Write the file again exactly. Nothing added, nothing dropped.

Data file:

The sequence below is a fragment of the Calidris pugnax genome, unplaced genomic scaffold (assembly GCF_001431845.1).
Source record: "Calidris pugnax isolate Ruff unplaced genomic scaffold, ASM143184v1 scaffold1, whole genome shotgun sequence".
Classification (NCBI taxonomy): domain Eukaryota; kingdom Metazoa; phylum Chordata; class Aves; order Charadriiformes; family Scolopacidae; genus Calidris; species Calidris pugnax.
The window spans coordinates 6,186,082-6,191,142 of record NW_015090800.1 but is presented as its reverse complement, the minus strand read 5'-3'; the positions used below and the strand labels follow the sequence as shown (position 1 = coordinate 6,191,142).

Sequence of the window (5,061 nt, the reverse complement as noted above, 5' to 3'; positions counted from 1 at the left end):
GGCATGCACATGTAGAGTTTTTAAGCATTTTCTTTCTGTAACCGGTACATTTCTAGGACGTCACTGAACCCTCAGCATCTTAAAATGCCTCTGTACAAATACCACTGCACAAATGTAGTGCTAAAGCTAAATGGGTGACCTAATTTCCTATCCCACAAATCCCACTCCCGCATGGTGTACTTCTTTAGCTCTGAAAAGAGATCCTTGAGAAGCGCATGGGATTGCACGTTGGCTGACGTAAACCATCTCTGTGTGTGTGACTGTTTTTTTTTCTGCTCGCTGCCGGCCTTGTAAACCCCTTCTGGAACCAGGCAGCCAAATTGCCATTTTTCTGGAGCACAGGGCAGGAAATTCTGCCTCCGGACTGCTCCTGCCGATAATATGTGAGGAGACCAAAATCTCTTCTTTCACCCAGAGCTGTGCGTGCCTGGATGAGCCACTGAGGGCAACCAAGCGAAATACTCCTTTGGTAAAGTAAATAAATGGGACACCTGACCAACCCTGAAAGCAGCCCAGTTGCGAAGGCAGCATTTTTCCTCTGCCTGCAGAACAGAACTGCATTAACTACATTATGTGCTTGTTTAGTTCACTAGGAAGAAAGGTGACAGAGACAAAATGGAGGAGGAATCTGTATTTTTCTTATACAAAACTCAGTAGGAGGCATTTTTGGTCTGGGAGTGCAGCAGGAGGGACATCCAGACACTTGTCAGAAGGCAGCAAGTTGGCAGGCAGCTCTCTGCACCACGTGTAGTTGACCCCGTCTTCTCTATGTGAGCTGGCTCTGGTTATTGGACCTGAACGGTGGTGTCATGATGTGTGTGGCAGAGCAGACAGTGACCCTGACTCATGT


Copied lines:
The sequence below is a fragment of the Calidris pugnax genome, unplaced genomic scaffold (assembly GCF_001431845.1).
Source record: "Calidris pugnax isolate Ruff unplaced genomic scaffold, ASM143184v1 scaffold1, whole genome shotgun sequence".
Classification (NCBI taxonomy): domain Eukaryota; kingdom Metazoa; phylum Chordata; class Aves; order Charadriiformes; family Scolopacidae; genus Calidris; species Calidris pugnax.
The window spans coordinates 6,186,082-6,191,142 of record NW_015090800.1 but is presented as its reverse complement, the minus strand read 5'-3'; the positions used below and the strand labels follow the sequence as shown (position 1 = coordinate 6,191,142).

Sequence of the window (5,061 nt, the reverse complement as noted above, 5' to 3'; positions counted from 1 at the left end):
GGCATGCACATGTAGAGTTTTTAAGCATTTTCTTTCTGTAACCGGTACATTTCTAGGACGTCACTGAACCCTCAGCATCTTAAAATGCCTCTGTACAAATACCACTGCACAAATGTAGTGCTAAAGCTAAATGGGTGACCTAATTTCCTATCCCACAAATCCCACTCCCGCATGGTGTACTTCTTTAGCTCTGAAAAGAGATCCTTGAGAAGCGCATGGGATTGCACGTTGGCTGACGTAAACCATCTCTGTGTGTGTGACTGTTTTTTTTTCTGCTCGCTGCCGGCCTTGTAAACCCCTTCTGGAACCAGGCAGCCAAATTGCCATTTTTCTGGAGCACAGGGCAGGAAATTCTGCCTCCGGACTGCTCCTGCCGATAATATGTGAGGAGACCAAAATCTCTTCTTTCACCCAGAGCTGTGCGTGCCTGGATGAGCCACTGAGGGCAACCAAGCGAAATACTCCTTTGGTAAAGTAAATAAATGGGACACCTGACCAACCCTGAAAGCAGCCCAGTTGCGAAGGCAGCATTTTTCCTCTGCCTGCAGAACAGAACTGCATTAACTACATTATGTGCTTGTTTAGTTCACTAGGAAGAAAGGTGACAGAGACAAAATGGAGGAGGAATCTGTATTTTTCTTATACAAAACTCAGTAGGAGGCATTTTTGGTCTGGGAGTGCAGCAGGAGGGACATCCAGACACTTGTCAGAAGGCAGCAAGTTGGCAGGCAGCTCTCTGCACCACGTGTAGTTGACCCCGTCTTCTCTATGTGAGCTGGCTCTGGTTATTGGACCTGAACGGTGGTGTCATGATGTGTGTGGCAGAGCAGACAGTGACCCTGACTCATGT